- The new Harry Potter film has broken a record set by its predecessor, The Chamber of Secrets, by taking £11.5m in three days at the UK box office.
The Chamber of Secrets took £10.8m in its opening weekend in 2002 but was beaten by The Prisoner Of Azkaban, which opened in the UK on Monday.
The third film based on Harry Potter books, it opens in the US on Friday.
According to website Screen Daily, the Prisoner of Azkaban made £5.03m on the first day of its UK release.
And it is estimated to have taken £14.3m in its first four days of release.
….The movie drew an estimated 510,000 admissions nationwide on its French opening day, said film giant Warner Bros.
This compares with 237,146 French preview admissions and 397,174 first-day admissions for Chamber Of Secrets in 2002. [BBC]
It is predicted to break records here as well:
- All aboard for the train to Hogwarts. Hollywood has cleared the tracks of major film debuts on Friday to make way for the latest “Harry Potter” film and put it on an express route to a No. 1 finish at box offices.
….It follows two straight weeks of box office records for animated “Shrek 2” and disaster flick “The Day After Tomorrow,” but film industry experts expect little fatigue from movie fans as this new “Potter” has received solid reviews.
“‘Harry Potter’ is a brand name and one of most successful (film) franchises of all time,” said Paul Dergarabedian, president of Los Angeles box office tracker Exhibitor Relations Inc. “People are really buzzing about this one.”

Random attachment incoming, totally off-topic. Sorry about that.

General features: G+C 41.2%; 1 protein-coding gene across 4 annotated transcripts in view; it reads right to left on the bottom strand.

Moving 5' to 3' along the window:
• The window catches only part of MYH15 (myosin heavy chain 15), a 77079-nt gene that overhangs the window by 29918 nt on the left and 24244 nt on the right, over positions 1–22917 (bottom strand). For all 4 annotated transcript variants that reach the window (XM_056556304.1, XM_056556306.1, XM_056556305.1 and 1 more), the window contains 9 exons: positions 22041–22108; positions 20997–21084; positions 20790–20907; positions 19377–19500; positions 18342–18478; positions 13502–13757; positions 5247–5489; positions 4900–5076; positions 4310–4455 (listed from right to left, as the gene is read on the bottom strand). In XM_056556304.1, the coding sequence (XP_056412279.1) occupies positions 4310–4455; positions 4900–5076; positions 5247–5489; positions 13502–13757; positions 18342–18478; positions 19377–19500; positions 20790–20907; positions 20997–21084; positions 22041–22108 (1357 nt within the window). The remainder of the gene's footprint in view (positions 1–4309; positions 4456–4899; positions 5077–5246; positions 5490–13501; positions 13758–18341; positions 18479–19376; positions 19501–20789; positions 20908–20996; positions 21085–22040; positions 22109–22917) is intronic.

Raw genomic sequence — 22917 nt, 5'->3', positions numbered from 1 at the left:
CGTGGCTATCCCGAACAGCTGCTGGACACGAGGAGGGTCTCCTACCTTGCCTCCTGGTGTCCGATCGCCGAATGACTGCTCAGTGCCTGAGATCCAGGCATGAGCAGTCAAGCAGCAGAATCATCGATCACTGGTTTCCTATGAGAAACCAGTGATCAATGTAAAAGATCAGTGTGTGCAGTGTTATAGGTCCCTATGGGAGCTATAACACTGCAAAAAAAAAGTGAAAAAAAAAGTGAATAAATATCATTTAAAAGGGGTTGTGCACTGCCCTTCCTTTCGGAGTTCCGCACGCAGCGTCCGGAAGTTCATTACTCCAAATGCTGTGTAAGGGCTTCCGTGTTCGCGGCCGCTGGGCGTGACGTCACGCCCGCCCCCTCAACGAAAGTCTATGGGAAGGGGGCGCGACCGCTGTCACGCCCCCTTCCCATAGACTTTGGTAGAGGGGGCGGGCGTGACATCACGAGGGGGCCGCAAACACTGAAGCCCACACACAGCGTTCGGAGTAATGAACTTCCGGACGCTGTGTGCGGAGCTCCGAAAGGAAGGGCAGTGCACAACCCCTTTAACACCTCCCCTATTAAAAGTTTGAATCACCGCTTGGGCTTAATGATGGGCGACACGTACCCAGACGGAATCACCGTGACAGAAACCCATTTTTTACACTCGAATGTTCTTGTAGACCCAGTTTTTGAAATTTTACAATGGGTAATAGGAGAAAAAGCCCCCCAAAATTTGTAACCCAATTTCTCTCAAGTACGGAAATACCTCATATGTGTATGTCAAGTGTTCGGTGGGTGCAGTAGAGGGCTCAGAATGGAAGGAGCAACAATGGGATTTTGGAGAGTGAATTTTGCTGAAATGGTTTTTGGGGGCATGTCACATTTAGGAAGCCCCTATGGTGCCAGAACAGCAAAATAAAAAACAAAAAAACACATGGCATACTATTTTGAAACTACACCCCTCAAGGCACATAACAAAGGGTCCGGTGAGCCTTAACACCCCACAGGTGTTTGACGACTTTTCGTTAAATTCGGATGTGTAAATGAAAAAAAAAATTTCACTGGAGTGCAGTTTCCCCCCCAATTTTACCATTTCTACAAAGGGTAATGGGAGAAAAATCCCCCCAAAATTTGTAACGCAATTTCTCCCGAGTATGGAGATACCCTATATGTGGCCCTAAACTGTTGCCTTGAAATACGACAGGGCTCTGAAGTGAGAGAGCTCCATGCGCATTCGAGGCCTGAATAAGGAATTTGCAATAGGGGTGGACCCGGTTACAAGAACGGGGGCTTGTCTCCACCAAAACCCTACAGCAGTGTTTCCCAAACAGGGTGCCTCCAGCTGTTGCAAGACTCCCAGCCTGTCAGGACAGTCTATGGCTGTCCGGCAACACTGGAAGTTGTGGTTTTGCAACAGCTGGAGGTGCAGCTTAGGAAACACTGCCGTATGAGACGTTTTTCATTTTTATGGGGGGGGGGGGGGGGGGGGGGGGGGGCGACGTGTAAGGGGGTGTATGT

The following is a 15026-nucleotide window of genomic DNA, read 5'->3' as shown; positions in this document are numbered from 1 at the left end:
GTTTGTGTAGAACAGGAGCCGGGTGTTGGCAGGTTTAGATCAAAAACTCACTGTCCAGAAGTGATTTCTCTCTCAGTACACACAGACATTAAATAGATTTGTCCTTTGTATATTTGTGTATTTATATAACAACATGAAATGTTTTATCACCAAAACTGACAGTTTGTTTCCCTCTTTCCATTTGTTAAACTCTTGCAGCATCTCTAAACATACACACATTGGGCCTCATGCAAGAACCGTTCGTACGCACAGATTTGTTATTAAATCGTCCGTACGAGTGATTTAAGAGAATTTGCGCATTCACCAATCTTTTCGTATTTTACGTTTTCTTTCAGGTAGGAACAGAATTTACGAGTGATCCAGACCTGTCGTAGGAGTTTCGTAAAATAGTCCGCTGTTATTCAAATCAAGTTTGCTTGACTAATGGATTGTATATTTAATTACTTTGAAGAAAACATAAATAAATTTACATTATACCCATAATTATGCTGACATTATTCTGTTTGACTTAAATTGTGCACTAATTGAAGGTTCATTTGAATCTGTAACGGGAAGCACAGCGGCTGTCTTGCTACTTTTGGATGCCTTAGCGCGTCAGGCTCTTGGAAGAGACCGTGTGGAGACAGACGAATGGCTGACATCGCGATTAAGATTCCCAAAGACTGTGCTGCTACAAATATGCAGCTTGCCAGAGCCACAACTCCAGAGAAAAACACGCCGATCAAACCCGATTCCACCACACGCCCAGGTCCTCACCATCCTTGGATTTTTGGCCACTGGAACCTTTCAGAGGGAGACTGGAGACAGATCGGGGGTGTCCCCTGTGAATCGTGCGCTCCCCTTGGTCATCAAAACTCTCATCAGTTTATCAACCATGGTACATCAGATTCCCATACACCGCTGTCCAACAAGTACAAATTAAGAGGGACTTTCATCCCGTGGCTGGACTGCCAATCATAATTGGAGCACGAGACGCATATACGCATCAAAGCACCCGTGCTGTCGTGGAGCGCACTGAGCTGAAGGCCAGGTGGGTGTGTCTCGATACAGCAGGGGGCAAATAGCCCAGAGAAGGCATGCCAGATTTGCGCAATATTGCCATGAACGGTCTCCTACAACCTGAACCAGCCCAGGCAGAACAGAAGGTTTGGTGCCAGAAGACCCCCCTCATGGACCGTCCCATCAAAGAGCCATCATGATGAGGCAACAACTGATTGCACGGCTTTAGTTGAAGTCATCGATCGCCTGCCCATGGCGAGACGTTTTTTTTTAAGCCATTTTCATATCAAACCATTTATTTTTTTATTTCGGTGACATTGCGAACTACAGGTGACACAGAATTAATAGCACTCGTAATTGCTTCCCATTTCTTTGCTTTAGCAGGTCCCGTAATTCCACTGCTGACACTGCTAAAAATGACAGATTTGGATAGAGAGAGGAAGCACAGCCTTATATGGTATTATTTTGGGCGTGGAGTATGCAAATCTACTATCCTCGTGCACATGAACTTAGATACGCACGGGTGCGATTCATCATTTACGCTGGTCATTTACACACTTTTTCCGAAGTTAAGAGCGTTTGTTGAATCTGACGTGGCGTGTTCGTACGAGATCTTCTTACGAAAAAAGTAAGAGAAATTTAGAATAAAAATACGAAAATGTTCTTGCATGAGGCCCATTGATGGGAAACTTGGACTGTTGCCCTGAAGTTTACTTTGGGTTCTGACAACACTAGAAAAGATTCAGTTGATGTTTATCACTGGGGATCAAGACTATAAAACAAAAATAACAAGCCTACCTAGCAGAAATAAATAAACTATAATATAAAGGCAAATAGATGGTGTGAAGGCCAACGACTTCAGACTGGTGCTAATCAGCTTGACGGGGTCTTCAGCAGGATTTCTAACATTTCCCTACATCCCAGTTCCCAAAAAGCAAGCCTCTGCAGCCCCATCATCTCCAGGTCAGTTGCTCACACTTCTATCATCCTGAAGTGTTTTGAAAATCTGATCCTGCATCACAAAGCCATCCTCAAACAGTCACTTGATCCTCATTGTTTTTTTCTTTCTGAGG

….In its debut weekend in Nov. 2001, the first “Harry Potter and the Sorcerer’s Stone” earned $90.3 million. “Harry Potter and the Chamber of Secrets” took in about $88.4 million its first weekend a year later, according to Exhibitor Relations.
Dergarabedian reckons a hurdle for “Prisoner of Azkaban” to overcome is the shift to summer where competition is tight, but he believes the new “Potter” will beat last year’s $62 million debut for “The Hulk,” which is the record for a June opening.
“I fully anticipate that record will fall,” he said.
A good start will put it on a fast track to join the Top 10 all-time hits. “Sorcerer’s Stone” is No. 3 with $972.4 million, and “Chamber of Secrets” is No. 7 at $876.8 million. [Reuters]
Reviews are excellent: Christy Lemire of AP digs it:
- “Azkaban” has some wondrous moments, too. A scene in which Harry (Daniel Radcliffe) takes a ride on a hippogriff – a flying animal that’s half horse, half eagle – has a soaring, I’m-the-king-of-the-world energy about it, only without the bombastic Celine Dion music.
The supporting cast is more fabulous than ever. Besides the returning actors – including Alan Rickman as the snippy Professor Snape and Robbie Coltrane as the lovable giant Hagrid – there are some wonderful additions.
David Thewlis plays the supportive Defense Against the Dark Arts teacher who helps Harry face his fears, and Emma Thompson is a scene stealer as a hippie-chick divination professor, a showy role that’s a great contrast with the prim parts for which she’s best known. As the mysterious, misunderstood Sirius Black, Gary Oldman infuses his character with great heart and sympathy.
(Michael Gambon takes over seamlessly as Hogwarts headmaster Albus Dumbledore, the role Richard Harris played until his death in 2002.)
Most importantly, Radcliffe and the young actors who co-star as Harry’s pals are more confident than ever. Radcliffe, who was a likable if slightly goofy kid in the first two movies, has grown into a charismatic (and cute) 14-year-old.
Emma Watson, as Harry’s bossy buddy Hermione, has developed into a strong, beautiful young woman. And as Harry’s best friend Ron, Rupert Grint shows an improving sense of humor and timing.
Purists may balk that this is an art-house version of Harry Potter – and with any revered pop culture phenomenon, fans are likely to get riled about something. But “Azkaban” is by far the meatiest, most magical film in the series thus far.